Brandon Marcello debunks some of the myths on stability.
Essentially, what I’m trying to say is, this is the largest and biggest error that I see: people attempting to train stabilizers in an unstable environment. That’s just not what it is, and it’s as simple as a test and a retest. Stabilization is a sequence of events. It is the activation and the inhibition of specific muscles at specific periods of time to allow certain movements and inhibit other movements. Standing on an unbalanced surface; standing on a bosu ball; standing on a physio ball or sitting on a physio ball does not engage stabilizers in a specific way, because it’s all about timing.
As a mentioned, it should be as simple as a test and retest: if I squat on a bosu ball and then I squat not on a bosu ball, I should become more stable, I should be able to measure my stabilizers and test my stabilizers and see that, and that’s just not the case, we don’t see that. When you do a test/retest, it doesn’t happen.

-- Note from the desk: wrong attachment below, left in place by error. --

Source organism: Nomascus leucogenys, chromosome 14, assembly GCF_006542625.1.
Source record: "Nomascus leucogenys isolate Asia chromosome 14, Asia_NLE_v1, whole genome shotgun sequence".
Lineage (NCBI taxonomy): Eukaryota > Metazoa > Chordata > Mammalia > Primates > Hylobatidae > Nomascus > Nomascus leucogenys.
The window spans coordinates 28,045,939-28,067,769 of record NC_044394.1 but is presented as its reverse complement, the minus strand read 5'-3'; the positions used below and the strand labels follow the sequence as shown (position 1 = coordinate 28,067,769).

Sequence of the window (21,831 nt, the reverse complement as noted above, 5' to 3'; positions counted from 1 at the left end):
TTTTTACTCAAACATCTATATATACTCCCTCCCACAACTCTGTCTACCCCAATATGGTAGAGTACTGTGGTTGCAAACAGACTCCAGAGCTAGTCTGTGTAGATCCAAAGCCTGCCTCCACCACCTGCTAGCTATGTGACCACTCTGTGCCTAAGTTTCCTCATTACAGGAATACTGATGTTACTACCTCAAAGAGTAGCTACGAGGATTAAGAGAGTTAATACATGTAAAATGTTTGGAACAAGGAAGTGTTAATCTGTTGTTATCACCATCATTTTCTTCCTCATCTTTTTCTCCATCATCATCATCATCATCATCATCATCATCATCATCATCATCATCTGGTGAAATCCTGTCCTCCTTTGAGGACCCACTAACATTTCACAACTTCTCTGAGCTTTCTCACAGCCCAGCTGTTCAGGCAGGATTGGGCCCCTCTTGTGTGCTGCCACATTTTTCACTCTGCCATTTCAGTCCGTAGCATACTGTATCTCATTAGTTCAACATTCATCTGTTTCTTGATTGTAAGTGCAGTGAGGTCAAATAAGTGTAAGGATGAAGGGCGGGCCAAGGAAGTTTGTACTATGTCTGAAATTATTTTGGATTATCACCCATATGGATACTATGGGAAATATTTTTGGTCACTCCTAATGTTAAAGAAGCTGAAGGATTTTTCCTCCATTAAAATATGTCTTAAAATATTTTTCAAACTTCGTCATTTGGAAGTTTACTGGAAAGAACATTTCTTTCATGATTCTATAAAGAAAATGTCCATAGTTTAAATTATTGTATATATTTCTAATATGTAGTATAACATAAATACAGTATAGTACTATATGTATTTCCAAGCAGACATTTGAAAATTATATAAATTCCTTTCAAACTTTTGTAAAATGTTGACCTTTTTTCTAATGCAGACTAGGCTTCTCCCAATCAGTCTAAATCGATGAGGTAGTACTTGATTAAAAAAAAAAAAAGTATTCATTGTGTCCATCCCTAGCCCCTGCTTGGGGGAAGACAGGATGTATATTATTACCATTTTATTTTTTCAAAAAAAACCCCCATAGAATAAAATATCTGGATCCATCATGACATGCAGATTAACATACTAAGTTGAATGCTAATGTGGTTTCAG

I’m not saying that balance is not influenced by stability, it most certainly is, but there are a lot of things that influence it. Stability and motor control is an influencer of your balance center, so is eye sight, so is proprioception, so is balance and so is your vestibular system. So, there are a lot of things that contribute to balance center, but I don’t want to confuse balance with stability. Balance is being able to maintain an upright center of mass and to achieve a balance left and right, forward and back, and to stay upright or erect. That’s not stability, that’s balance.
Join us in the members area to get access to the all the presentations and so much more.
Let's elevate the standards of the industry together!